Rob Cockroft explains how implementing a cost-effective, flexible and established supply chain can help manufacturers maximise profits

Despite persisting uncertainty over the UK economy, manufacturers and logistics providers alike remain bullish over the future. Manufacturing companies are continuing to grow, with the UK currently the ninth biggest global producer and the industry employing around 2.7 million people. And where there is industry, there will inevitably be a requirement for a robust and flexible supply chain to allow manufacturers to deliver their products. The current macro-economic circumstances aside, one thing that is unlikely to change is an expectation for fast, efficient and costeffective transportation of goods.

Growing alongside industry
Over the last decade or so, logistics providers such as Redhead International have enjoyed growth alongside their partners in industry. To successfully meet the needs of clients in the manufacturing sector, logistics providers need to be both flexible and reliable. The capacity to swiftly scale up and down to meet customers’ exact requirements is therefore key.

Third party logistics providers have noted an increase in the demand to move for smaller batches of goods, with many manufacturers choosing to downsize consignments and take advantage of freight groupage services, a development which reflects current leaner manufacturing processes. A company compiles a variety of small-batch consignments which are delivered swiftly to a disparate customer base, helping manufacturers scale back on warehousing and storage.

Excellent standards set by companies offering such services have helped allay concerns over reliability and sharing space with competing products. Technology, too, has played its part in increasing visibility, with the evolution of capabilities such as track and trace helping to augment customer confidence.

Smaller, part-load consignments of between 35kg and 2500kg are an ideal choice for SMEs or those who only require a handful of deliveries per week, while customers who require larger, daily transportation solutions can take advantage of the full load option.

Another attraction of this system is the potential to reduce a company’s carbon footprint. A major cost to all logistics providers is fuel. Nobody wants to invest in a modern, fuel-efficient fleet only to have to trunk around empty trailers. Consolidating part-load consignments is, by nature, an eco-friendly way to manage logistics which helps maximise the profit margins of all concerned.

This multi-user approach can see manufacturers in a range of sectors, from textiles and paper to electronics delivered to customers in the required quantities, to a ‘just-in-time’ framework which fits with today’s leaner operations.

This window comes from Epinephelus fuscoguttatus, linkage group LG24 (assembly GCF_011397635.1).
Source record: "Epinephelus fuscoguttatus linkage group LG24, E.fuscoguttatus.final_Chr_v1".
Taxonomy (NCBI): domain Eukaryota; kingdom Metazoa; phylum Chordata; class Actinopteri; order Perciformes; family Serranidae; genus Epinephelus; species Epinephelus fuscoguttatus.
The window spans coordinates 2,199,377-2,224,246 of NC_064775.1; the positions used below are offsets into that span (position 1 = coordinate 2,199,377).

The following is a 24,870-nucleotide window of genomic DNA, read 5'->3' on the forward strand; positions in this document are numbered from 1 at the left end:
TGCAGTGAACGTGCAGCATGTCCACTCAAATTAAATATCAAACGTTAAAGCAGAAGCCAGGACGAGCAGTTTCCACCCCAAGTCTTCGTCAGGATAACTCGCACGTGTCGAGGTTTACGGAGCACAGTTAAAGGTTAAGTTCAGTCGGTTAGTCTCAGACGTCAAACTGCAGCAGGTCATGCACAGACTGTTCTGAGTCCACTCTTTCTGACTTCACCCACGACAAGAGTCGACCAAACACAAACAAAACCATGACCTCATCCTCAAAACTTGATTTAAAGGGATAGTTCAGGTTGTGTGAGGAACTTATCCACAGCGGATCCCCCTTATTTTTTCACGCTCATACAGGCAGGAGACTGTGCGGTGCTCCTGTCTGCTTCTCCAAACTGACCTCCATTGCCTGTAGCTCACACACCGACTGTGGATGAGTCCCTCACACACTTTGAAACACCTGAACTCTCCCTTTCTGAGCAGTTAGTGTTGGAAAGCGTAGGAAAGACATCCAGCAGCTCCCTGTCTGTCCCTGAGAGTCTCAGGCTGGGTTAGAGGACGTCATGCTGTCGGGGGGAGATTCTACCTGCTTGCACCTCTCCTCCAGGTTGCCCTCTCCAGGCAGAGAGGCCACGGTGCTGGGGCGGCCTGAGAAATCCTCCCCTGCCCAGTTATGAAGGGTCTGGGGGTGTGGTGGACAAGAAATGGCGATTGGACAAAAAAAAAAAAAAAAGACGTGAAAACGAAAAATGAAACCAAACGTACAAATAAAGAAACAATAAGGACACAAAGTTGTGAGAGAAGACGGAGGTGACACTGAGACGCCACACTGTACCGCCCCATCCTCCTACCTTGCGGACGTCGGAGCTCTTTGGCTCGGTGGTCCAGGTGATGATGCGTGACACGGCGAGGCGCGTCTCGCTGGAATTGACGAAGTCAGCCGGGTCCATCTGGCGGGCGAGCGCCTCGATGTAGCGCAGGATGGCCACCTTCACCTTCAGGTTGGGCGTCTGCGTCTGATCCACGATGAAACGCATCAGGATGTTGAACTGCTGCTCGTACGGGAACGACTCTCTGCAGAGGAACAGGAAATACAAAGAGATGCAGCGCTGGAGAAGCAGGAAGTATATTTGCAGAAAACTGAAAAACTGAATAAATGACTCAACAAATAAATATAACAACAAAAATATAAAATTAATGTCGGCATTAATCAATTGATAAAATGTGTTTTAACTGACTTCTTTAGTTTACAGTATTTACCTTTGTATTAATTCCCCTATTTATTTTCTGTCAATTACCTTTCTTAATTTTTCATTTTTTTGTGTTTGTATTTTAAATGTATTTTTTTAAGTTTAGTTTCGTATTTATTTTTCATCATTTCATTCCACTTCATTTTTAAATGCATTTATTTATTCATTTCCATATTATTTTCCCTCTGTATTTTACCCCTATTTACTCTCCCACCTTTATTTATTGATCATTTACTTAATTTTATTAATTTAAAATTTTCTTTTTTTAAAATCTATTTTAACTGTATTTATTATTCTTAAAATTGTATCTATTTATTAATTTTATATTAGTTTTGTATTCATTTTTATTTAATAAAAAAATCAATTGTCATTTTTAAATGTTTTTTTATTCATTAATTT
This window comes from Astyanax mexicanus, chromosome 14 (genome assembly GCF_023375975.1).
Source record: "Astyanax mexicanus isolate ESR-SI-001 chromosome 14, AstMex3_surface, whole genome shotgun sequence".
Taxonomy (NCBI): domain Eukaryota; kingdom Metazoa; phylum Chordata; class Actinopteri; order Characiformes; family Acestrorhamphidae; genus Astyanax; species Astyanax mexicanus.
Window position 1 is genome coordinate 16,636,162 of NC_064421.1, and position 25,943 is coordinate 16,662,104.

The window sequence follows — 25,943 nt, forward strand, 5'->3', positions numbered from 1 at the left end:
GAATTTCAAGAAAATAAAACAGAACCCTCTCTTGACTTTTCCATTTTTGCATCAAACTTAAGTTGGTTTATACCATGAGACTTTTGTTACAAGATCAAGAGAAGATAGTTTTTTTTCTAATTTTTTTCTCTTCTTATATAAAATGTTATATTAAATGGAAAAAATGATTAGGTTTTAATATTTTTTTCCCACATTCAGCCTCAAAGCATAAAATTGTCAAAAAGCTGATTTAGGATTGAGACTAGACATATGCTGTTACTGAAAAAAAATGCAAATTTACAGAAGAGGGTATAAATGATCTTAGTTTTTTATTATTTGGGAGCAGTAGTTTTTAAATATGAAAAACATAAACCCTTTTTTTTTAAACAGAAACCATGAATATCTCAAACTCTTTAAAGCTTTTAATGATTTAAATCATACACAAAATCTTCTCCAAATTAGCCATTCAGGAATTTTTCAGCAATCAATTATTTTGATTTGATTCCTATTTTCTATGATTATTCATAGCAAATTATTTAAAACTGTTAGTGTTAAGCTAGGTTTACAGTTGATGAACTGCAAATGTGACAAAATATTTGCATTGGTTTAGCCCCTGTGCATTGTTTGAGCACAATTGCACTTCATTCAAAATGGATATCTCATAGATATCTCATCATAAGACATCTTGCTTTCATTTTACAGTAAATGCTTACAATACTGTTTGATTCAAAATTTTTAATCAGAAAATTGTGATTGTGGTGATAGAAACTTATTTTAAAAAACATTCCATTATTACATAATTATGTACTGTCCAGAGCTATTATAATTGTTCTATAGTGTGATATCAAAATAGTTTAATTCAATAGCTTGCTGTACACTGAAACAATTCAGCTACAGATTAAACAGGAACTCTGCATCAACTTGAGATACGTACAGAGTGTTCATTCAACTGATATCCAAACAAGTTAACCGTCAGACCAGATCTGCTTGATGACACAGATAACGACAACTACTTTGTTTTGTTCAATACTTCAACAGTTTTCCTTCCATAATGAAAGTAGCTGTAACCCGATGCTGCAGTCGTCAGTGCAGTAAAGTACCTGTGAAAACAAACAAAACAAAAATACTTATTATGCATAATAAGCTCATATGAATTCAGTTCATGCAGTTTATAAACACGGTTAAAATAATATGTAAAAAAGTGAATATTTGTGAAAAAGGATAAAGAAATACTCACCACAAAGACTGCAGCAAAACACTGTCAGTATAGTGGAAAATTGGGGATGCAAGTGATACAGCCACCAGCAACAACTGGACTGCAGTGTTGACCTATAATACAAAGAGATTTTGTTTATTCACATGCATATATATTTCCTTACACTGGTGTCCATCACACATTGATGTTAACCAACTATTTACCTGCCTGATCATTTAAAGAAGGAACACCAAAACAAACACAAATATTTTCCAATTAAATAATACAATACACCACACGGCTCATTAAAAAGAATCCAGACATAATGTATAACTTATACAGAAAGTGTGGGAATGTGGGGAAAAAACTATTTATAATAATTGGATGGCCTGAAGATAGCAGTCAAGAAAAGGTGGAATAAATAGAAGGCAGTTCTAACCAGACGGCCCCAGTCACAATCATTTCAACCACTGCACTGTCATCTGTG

A market for the world
As the global marketplace looks set to grow, finding a logistics provider with a proven track record in exploring new markets is key. Networks to export to such as Scandinavia, North Africa, Eastern Europe, Russia and the Baltic States do exist, and manufacturers may wish to make the most of these channels.

Working with long established international logistics providers can ensure deliveries to multiple locations across many territories, enabling significant savings to be made in terms of both time and costs. Companies with customers and suppliers in a number of different countries can also benefit by eliminating the need for goods to be imported back into the UK, for them simply to be reexported back to desired locations across Europe.

Following a reverse integration with the UK land division of DB Schenker early last year, Redhead International, for example, boasts an impressive daily reach into more than 40 countries across Europe, Scandinavia and North Africa.

DB Schenker acquired a 75 per cent stake in Redhead, and as a result, the experienced Redhead management team has been able to tap into the German giant’s considerable resources – including some 21,000 land staff operating from 430 depots, 15,000 Collection and Delivery vehicles, 9000 tractor units and more than 19,000 trailers – and established routes across Europe in order to offer an enhanced service.

This partnership has delivered something of a win-win situation for customers. Redhead is able to continue doing what it does best – providing reliable, affordable and flexible services to its customers in the manufacturing sector – with the added benefit of accessing DB Schenker’s extensive resources and routes across Europe and beyond.

Regardless of current economic uncertainty, a logistics provider with the agility to meet manufacturers’ fluctuating needs – and a comprehensive and established network of routes – will be in a strong position.

Rob Cockroft is sales director of Redhead International. Redhead International was founded in 1978 and became part of the DB Schenker group in 2016. Based in Bradford, West Yorkshire, the company employs more than 350 people and handles in excess over 50,000 consignments each month from 11 UK and Ireland locations, to destinations throughout the UK, Ireland, Europe, Scandinavia and North Africa.